I am pleased that the Welsh Government are following Dr Francis’s caring and compassionate example. I want to refer to some positive examples of support for carers, which the UK Government must look to. Last week, Julie Morgan, the Deputy Minister for Social Services in the Welsh Labour Government, highlighted how 60% of carers in Wales had reduced their hours at work to manage their caring responsibilities and 6% had given up work altogether. In recognition of that difficulty, she confirmed that 57,000 registered unpaid carers would be awarded a one-off £500 payment in a commitment worth £29 million.
There have been positive responses from agencies in Wales. Kate Young, the chair of Wales Carers Alliance and director of the All Wales Forum of Parents and Carers, welcomed the news that many unpaid carers across Wales would now be supported by that payment. Claire Morgan, director of Carers Wales, said:
“This £500 payment is an important first step in actively recognising carers’ daily contribution to our society”.
Even though Welsh Labour in government has taken more action than its counterpart in Westminster, we know there is more to do. The Welsh Government, as well as carer support organisations, recognise the need to reform the carer’s allowance across the UK. They are keeping up the pressure on the UK Government to put that right for carers, as it is the UK Government’s responsibility.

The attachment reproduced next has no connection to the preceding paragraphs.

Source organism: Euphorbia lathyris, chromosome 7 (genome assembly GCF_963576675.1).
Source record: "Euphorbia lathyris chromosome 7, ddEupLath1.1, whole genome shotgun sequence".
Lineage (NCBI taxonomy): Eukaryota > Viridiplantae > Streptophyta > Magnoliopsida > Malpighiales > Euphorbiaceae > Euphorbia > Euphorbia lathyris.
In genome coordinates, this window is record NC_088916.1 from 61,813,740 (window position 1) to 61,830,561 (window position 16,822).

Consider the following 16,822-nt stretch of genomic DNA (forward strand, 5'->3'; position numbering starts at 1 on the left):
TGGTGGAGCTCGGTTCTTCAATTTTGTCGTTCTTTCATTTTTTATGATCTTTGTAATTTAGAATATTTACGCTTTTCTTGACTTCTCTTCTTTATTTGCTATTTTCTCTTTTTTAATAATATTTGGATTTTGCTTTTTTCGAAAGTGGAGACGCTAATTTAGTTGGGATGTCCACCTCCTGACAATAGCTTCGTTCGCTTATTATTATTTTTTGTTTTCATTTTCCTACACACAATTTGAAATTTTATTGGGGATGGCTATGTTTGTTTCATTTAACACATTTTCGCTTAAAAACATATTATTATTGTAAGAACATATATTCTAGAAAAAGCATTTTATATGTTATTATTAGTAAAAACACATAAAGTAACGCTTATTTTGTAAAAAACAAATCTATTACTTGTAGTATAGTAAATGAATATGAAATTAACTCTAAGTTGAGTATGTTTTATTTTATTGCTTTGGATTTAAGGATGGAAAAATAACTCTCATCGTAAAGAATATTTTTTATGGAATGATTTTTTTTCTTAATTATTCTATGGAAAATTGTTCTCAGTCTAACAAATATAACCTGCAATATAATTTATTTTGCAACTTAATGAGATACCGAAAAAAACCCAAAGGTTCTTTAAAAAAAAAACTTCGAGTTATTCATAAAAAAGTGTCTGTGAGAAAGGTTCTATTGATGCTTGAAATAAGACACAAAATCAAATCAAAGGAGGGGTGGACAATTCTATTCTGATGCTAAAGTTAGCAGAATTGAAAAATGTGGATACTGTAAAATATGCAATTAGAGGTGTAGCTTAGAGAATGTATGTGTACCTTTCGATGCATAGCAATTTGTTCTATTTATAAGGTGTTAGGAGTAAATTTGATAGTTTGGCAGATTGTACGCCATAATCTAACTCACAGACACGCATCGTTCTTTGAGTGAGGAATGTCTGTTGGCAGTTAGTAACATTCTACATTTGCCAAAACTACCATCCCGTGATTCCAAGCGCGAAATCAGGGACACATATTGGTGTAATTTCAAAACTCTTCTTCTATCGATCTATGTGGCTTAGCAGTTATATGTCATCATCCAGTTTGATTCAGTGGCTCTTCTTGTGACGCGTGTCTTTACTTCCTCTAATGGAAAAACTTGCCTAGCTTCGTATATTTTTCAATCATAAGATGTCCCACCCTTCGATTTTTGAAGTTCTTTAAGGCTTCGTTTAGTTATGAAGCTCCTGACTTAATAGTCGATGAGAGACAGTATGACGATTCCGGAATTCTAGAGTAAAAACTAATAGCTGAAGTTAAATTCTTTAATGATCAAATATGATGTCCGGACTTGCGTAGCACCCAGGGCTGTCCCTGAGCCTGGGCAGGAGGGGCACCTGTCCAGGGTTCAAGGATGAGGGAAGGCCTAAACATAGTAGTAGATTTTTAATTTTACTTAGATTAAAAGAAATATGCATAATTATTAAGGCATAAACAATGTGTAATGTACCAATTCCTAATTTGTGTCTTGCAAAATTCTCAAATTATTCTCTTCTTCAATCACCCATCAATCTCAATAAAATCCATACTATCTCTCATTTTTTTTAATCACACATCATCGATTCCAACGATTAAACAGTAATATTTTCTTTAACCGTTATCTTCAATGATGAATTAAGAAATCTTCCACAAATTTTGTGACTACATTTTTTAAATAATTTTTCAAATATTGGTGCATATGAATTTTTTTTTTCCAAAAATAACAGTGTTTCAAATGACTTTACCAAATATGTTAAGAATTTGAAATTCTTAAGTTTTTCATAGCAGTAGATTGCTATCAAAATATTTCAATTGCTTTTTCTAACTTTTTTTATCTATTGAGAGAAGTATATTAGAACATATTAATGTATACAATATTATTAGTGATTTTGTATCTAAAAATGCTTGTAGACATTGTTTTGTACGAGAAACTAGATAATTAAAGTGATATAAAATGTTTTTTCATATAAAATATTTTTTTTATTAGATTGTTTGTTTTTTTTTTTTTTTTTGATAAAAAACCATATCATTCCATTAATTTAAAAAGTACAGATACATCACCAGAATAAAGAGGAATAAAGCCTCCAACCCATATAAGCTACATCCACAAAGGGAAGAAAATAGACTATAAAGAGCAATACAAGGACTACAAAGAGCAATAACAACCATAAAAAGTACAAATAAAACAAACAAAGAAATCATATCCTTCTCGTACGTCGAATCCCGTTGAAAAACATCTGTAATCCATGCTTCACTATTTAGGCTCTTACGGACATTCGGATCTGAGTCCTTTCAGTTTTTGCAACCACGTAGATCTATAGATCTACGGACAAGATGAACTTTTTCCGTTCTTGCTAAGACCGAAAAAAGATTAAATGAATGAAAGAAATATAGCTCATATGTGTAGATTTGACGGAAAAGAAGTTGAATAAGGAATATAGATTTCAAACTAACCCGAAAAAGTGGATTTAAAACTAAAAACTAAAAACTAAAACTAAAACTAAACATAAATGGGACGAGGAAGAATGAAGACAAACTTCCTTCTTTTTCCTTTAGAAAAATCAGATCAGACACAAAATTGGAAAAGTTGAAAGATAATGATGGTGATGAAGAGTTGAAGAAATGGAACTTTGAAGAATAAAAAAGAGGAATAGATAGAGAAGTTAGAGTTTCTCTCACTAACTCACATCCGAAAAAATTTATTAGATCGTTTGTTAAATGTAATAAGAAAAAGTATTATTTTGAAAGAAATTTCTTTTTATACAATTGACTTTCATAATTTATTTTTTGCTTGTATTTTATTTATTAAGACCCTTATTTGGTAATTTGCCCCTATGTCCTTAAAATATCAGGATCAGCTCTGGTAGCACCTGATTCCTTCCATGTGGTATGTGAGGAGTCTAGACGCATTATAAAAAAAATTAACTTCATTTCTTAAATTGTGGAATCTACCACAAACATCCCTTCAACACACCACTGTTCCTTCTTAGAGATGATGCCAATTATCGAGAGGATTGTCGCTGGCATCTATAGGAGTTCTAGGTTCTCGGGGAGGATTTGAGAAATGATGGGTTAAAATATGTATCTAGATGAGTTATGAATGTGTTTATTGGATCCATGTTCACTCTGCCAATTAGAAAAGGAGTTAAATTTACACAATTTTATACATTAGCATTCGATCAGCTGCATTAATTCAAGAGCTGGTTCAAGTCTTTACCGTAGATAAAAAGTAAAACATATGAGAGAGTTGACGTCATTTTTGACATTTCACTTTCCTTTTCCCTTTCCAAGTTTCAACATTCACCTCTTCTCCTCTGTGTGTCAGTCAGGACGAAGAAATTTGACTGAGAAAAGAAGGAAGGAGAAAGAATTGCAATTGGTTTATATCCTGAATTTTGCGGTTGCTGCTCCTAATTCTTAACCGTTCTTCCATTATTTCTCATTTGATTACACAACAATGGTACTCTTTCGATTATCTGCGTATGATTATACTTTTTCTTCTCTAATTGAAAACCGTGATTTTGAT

Last month, Julie Morgan said she regretted the fact that Wales did not control the carer’s allowance. The Welsh Affairs Committee, of which I am a member, Toggle showing location of published a report less than two weeks ago, saying that there should be an assessment of the potential merits of devolving the administration of social security benefits to Wales, as has happened in Scotland. Scotland has used those powers to establish the carer’s allowance supplement.
I want to remind the House that Welsh Labour in government has also introduced a £1,000 bonus for 53,000 care workers in Wales, starting in April, which will be consolidated to ensure that the living wage is paid to social care workers. That is costing the Welsh Government £43 million. I have just come back from a Citizens UK gathering in Parliament Square with Welsh colleagues that was pushing for health and social care workers in England also to be paid the living wage. I look forward to seeing that change happen.
To conclude, this issue is all part of building towards a national care service in Wales, which Welsh Labour’s programme for Government is committed to. In announcing the uplift to care workers’ pay, the Minister in Cardiff referred to the commitment
“to set up an expert group to support a shared ambition to create a National Care Service, free at the point of need”.
That was a commitment that I made when I stood for Parliament in 2019 under our manifesto, and I am pleased that Welsh Labour in government are delivering on that. There is another way forward: a way that recognises and rewards care work for the contribution that people make to society. Labour Members recognise that, including my hon. Friend the Member for Kingston upon Hull East (Karl Turner). I hope the Government are listening, because millions throughout the country are tired of waiting.